I was raised conservative evangelical (Southern Baptist). I went to a conservative evangelical seminary.
If I had to count on my hands how many times I heard the mantra that “conservative, ‘orthodox’ theology grows churches, while liberal, ‘heterodox’ theology kills them,” I would quickly run out of fingers.
Now there’s surely some truth in the notion that conservative churches attract more people, generally speaking, than liberal ones do. There’s enough ambiguity and uncertainty in life; many people like their religion to be unambiguous, confident, and yet pragmatic. And liberal/progressive Christianity does struggle with a kind of “catch 22″.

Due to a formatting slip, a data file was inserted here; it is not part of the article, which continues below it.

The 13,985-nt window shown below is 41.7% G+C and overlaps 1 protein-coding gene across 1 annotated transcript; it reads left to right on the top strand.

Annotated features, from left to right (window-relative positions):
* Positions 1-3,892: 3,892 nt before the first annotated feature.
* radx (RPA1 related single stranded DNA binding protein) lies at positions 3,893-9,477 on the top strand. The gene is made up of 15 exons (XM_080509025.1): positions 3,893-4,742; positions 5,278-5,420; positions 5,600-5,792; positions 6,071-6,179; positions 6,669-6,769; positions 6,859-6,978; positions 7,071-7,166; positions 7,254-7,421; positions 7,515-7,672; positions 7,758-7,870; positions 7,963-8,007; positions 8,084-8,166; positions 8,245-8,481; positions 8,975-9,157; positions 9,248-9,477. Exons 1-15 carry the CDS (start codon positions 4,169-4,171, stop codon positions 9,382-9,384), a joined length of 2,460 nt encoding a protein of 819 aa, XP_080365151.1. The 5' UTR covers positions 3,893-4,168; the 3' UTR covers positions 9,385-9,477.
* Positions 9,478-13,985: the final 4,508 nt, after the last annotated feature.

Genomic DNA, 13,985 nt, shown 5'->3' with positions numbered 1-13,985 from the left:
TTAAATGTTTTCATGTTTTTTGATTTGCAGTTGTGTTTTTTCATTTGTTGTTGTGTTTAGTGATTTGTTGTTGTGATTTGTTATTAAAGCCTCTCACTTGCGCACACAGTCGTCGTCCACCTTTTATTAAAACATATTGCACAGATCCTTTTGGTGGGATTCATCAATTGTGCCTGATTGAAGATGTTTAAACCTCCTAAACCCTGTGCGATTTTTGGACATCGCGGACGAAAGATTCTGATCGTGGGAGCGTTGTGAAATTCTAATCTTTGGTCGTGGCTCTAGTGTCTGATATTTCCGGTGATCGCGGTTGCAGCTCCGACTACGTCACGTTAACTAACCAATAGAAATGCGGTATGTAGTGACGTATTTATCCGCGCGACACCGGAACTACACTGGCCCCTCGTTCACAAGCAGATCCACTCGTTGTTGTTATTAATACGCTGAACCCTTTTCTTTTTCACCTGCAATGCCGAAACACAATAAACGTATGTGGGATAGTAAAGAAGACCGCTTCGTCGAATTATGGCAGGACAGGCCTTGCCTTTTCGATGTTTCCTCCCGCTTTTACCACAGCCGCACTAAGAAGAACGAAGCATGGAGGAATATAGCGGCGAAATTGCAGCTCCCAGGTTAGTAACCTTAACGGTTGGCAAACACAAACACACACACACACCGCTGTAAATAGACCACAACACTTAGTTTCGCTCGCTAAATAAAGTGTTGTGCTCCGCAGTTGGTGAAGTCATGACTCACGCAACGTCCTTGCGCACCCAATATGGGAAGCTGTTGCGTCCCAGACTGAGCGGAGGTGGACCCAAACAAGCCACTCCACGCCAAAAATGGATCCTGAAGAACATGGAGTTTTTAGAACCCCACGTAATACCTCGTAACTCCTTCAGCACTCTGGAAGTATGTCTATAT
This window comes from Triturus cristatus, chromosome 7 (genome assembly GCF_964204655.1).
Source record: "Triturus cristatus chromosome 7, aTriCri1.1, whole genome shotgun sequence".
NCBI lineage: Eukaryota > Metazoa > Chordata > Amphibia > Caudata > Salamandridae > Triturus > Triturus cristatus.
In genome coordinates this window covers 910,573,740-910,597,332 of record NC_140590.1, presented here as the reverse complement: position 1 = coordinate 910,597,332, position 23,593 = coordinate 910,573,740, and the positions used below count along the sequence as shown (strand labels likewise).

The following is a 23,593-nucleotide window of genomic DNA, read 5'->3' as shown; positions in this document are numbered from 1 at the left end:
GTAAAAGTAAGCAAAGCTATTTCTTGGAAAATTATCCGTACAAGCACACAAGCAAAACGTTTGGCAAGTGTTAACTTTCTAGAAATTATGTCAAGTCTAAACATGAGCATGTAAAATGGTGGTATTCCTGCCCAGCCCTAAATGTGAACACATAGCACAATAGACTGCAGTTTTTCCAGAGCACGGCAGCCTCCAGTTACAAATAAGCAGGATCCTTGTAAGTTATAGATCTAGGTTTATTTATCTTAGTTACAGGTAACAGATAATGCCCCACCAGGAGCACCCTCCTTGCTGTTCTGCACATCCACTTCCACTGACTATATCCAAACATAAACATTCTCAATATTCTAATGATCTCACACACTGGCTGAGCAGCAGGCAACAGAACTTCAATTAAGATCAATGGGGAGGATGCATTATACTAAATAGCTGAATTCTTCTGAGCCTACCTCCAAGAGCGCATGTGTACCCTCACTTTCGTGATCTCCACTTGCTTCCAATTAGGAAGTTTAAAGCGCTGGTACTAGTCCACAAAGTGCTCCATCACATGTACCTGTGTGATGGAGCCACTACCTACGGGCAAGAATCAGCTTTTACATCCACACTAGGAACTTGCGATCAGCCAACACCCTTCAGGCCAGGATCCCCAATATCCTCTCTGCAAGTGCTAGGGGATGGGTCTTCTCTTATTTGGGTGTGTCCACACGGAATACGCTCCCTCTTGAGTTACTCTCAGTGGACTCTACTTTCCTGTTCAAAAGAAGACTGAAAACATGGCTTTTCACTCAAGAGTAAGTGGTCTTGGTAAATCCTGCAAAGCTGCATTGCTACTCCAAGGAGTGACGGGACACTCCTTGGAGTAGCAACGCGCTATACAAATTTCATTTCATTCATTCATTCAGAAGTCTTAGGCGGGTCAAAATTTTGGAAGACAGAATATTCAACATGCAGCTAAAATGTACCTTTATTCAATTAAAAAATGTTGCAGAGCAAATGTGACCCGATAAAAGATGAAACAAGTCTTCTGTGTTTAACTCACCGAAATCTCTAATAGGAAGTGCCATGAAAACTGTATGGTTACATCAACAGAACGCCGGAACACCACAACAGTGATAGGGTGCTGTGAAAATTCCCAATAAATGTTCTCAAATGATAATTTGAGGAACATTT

If your way isn’t the “only way,” why bother? If you don’t need the authority of your particular church, your dogmatic, orthodox theology, your dogmatic interpretation of Scripture, your dogmatic moral principles, for salvation, wholeness, well-being, and doing justice, why bother?
The more complicated, ambiguous, “grey” (versus black and white), the religion, the less appealing it is, right? And the closer the religion gets to the ethos (and logos) of the culture, the less necessary (and thereby appealing) it is, right?
That was the mantra. And it worked pretty well, back in the day…